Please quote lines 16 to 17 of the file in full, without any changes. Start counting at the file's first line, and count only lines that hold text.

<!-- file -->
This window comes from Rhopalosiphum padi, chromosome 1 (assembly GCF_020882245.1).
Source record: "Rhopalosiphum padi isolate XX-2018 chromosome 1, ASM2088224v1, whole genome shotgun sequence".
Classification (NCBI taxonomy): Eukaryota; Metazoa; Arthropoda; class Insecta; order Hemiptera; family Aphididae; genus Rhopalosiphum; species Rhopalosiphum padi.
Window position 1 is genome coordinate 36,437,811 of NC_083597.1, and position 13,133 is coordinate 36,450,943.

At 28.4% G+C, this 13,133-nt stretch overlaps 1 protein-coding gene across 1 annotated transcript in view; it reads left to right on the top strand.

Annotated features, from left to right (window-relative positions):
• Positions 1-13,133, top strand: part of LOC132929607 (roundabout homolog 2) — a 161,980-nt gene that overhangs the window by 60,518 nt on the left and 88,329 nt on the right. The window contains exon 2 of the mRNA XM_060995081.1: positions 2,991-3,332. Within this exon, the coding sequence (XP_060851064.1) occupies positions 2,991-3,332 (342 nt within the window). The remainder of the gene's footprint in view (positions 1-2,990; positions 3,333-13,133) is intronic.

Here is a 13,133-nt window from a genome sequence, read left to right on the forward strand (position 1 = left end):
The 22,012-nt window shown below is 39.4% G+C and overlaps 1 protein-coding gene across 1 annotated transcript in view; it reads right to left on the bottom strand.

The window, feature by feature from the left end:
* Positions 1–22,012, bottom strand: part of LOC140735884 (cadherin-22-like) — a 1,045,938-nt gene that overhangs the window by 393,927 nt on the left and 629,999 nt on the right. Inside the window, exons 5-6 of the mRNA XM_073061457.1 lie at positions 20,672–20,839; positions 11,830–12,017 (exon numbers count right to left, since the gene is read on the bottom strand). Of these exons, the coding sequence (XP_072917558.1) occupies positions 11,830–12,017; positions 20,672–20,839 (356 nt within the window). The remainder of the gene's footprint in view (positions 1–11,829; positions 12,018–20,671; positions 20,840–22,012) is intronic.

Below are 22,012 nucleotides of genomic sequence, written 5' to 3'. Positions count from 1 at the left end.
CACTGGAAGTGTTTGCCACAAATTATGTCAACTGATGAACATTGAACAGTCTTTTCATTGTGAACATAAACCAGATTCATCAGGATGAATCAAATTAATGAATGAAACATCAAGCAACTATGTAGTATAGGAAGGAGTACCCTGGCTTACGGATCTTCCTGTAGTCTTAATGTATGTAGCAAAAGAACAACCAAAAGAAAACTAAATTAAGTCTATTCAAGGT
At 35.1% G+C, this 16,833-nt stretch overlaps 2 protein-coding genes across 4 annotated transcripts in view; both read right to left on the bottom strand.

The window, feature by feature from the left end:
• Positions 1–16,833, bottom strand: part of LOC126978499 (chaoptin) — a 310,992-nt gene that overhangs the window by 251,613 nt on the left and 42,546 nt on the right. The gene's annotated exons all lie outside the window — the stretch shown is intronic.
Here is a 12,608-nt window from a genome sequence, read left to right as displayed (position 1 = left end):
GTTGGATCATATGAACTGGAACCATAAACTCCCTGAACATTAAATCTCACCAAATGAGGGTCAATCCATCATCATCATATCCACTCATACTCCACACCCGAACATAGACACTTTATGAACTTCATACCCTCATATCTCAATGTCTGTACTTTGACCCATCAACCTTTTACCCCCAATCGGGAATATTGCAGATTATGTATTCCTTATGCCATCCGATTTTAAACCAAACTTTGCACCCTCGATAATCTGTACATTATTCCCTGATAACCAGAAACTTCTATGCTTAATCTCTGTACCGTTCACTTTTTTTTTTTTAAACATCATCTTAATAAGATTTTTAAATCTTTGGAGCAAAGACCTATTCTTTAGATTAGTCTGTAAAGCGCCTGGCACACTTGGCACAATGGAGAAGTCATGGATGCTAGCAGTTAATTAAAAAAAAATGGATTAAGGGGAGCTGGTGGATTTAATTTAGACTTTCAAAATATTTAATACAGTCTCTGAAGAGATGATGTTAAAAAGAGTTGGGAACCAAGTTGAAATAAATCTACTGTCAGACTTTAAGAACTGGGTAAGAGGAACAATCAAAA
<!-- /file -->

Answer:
• Positions 1–16,833, bottom strand: part of LOC126978499 (chaoptin) — a 310,992-nt gene that overhangs the window by 251,613 nt on the left and 42,546 nt on the right. The gene's annotated exons all lie outside the window — the stretch shown is intronic.
Here is a 12,608-nt window from a genome sequence, read left to right as displayed (position 1 = left end):